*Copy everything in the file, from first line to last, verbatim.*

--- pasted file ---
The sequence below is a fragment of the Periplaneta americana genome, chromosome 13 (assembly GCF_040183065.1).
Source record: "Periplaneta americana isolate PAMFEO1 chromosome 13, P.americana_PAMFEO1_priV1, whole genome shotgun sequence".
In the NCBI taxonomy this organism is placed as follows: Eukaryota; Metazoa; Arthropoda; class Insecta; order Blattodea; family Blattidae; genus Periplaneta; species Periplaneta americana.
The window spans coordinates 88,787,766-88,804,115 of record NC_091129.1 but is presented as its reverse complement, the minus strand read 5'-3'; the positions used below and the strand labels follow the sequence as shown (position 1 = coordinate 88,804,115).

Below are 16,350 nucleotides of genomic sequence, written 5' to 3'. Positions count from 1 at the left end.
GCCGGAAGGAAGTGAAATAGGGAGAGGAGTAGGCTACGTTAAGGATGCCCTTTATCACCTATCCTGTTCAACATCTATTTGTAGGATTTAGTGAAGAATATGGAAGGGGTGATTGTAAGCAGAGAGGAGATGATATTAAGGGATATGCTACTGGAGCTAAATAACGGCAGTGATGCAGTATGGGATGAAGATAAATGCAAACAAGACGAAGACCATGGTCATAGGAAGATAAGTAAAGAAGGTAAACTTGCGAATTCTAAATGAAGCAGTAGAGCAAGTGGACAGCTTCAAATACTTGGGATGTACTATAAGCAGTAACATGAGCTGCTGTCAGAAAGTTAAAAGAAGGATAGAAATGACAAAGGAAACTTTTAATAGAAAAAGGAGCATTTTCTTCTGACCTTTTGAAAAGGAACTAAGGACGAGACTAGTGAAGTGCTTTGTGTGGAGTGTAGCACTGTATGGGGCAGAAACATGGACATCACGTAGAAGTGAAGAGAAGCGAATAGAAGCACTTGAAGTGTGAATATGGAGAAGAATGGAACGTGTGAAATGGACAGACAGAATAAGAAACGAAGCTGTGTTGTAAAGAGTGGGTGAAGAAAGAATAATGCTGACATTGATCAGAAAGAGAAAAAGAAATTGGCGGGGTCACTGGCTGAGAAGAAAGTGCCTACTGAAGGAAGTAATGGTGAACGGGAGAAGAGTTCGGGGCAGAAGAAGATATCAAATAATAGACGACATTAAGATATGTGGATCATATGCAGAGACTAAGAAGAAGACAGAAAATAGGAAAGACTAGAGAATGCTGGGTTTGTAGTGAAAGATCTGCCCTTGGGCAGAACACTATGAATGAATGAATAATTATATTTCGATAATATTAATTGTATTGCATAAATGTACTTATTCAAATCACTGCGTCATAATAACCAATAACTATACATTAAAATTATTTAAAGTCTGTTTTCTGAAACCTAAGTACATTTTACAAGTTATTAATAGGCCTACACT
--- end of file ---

The sequence below is a fragment of the Periplaneta americana genome, chromosome 13 (assembly GCF_040183065.1).
Source record: "Periplaneta americana isolate PAMFEO1 chromosome 13, P.americana_PAMFEO1_priV1, whole genome shotgun sequence".
In the NCBI taxonomy this organism is placed as follows: Eukaryota; Metazoa; Arthropoda; class Insecta; order Blattodea; family Blattidae; genus Periplaneta; species Periplaneta americana.
The window spans coordinates 88,787,766-88,804,115 of record NC_091129.1 but is presented as its reverse complement, the minus strand read 5'-3'; the positions used below and the strand labels follow the sequence as shown (position 1 = coordinate 88,804,115).

Below are 16,350 nucleotides of genomic sequence, written 5' to 3'. Positions count from 1 at the left end.
GCCGGAAGGAAGTGAAATAGGGAGAGGAGTAGGCTACGTTAAGGATGCCCTTTATCACCTATCCTGTTCAACATCTATTTGTAGGATTTAGTGAAGAATATGGAAGGGGTGATTGTAAGCAGAGAGGAGATGATATTAAGGGATATGCTACTGGAGCTAAATAACGGCAGTGATGCAGTATGGGATGAAGATAAATGCAAACAAGACGAAGACCATGGTCATAGGAAGATAAGTAAAGAAGGTAAACTTGCGAATTCTAAATGAAGCAGTAGAGCAAGTGGACAGCTTCAAATACTTGGGATGTACTATAAGCAGTAACATGAGCTGCTGTCAGAAAGTTAAAAGAAGGATAGAAATGACAAAGGAAACTTTTAATAGAAAAAGGAGCATTTTCTTCTGACCTTTTGAAAAGGAACTAAGGACGAGACTAGTGAAGTGCTTTGTGTGGAGTGTAGCACTGTATGGGGCAGAAACATGGACATCACGTAGAAGTGAAGAGAAGCGAATAGAAGCACTTGAAGTGTGAATATGGAGAAGAATGGAACGTGTGAAATGGACAGACAGAATAAGAAACGAAGCTGTGTTGTAAAGAGTGGGTGAAGAAAGAATAATGCTGACATTGATCAGAAAGAGAAAAAGAAATTGGCGGGGTCACTGGCTGAGAAGAAAGTGCCTACTGAAGGAAGTAATGGTGAACGGGAGAAGAGTTCGGGGCAGAAGAAGATATCAAATAATAGACGACATTAAGATATGTGGATCATATGCAGAGACTAAGAAGAAGACAGAAAATAGGAAAGACTAGAGAATGCTGGGTTTGTAGTGAAAGATCTGCCCTTGGGCAGAACACTATGAATGAATGAATAATTATATTTCGATAATATTAATTGTATTGCATAAATGTACTTATTCAAATCACTGCGTCATAATAACCAATAACTATACATTAAAATTATTTAAAGTCTGTTTTCTGAAACCTAAGTACATTTTACAAGTTATTAATAGGCCTACACT